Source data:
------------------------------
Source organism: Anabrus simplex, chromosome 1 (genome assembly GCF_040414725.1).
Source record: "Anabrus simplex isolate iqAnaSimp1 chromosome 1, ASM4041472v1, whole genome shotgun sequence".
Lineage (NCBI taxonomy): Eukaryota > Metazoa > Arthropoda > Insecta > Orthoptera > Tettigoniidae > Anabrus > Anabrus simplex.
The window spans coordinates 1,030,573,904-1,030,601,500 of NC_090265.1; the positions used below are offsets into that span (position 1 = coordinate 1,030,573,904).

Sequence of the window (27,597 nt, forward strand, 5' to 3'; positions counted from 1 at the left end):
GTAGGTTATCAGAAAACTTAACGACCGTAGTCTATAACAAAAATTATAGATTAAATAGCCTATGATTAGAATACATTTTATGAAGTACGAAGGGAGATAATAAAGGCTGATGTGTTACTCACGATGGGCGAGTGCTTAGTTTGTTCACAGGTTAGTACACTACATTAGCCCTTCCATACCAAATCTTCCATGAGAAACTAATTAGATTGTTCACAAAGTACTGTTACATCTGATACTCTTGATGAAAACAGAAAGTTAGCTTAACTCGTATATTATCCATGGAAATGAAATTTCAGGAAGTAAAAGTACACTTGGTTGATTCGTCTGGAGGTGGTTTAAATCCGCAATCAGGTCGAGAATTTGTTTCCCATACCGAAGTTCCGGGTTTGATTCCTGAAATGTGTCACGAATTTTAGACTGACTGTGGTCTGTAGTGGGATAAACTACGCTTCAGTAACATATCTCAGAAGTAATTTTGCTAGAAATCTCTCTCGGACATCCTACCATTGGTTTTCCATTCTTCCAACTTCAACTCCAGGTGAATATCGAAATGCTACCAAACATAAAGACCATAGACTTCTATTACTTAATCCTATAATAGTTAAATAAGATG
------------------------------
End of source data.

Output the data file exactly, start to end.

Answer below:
Source organism: Anabrus simplex, chromosome 1 (genome assembly GCF_040414725.1).
Source record: "Anabrus simplex isolate iqAnaSimp1 chromosome 1, ASM4041472v1, whole genome shotgun sequence".
Lineage (NCBI taxonomy): Eukaryota > Metazoa > Arthropoda > Insecta > Orthoptera > Tettigoniidae > Anabrus > Anabrus simplex.
The window spans coordinates 1,030,573,904-1,030,601,500 of NC_090265.1; the positions used below are offsets into that span (position 1 = coordinate 1,030,573,904).

Sequence of the window (27,597 nt, forward strand, 5' to 3'; positions counted from 1 at the left end):
GTAGGTTATCAGAAAACTTAACGACCGTAGTCTATAACAAAAATTATAGATTAAATAGCCTATGATTAGAATACATTTTATGAAGTACGAAGGGAGATAATAAAGGCTGATGTGTTACTCACGATGGGCGAGTGCTTAGTTTGTTCACAGGTTAGTACACTACATTAGCCCTTCCATACCAAATCTTCCATGAGAAACTAATTAGATTGTTCACAAAGTACTGTTACATCTGATACTCTTGATGAAAACAGAAAGTTAGCTTAACTCGTATATTATCCATGGAAATGAAATTTCAGGAAGTAAAAGTACACTTGGTTGATTCGTCTGGAGGTGGTTTAAATCCGCAATCAGGTCGAGAATTTGTTTCCCATACCGAAGTTCCGGGTTTGATTCCTGAAATGTGTCACGAATTTTAGACTGACTGTGGTCTGTAGTGGGATAAACTACGCTTCAGTAACATATCTCAGAAGTAATTTTGCTAGAAATCTCTCTCGGACATCCTACCATTGGTTTTCCATTCTTCCAACTTCAACTCCAGGTGAATATCGAAATGCTACCAAACATAAAGACCATAGACTTCTATTACTTAATCCTATAATAGTTAAATAAGATG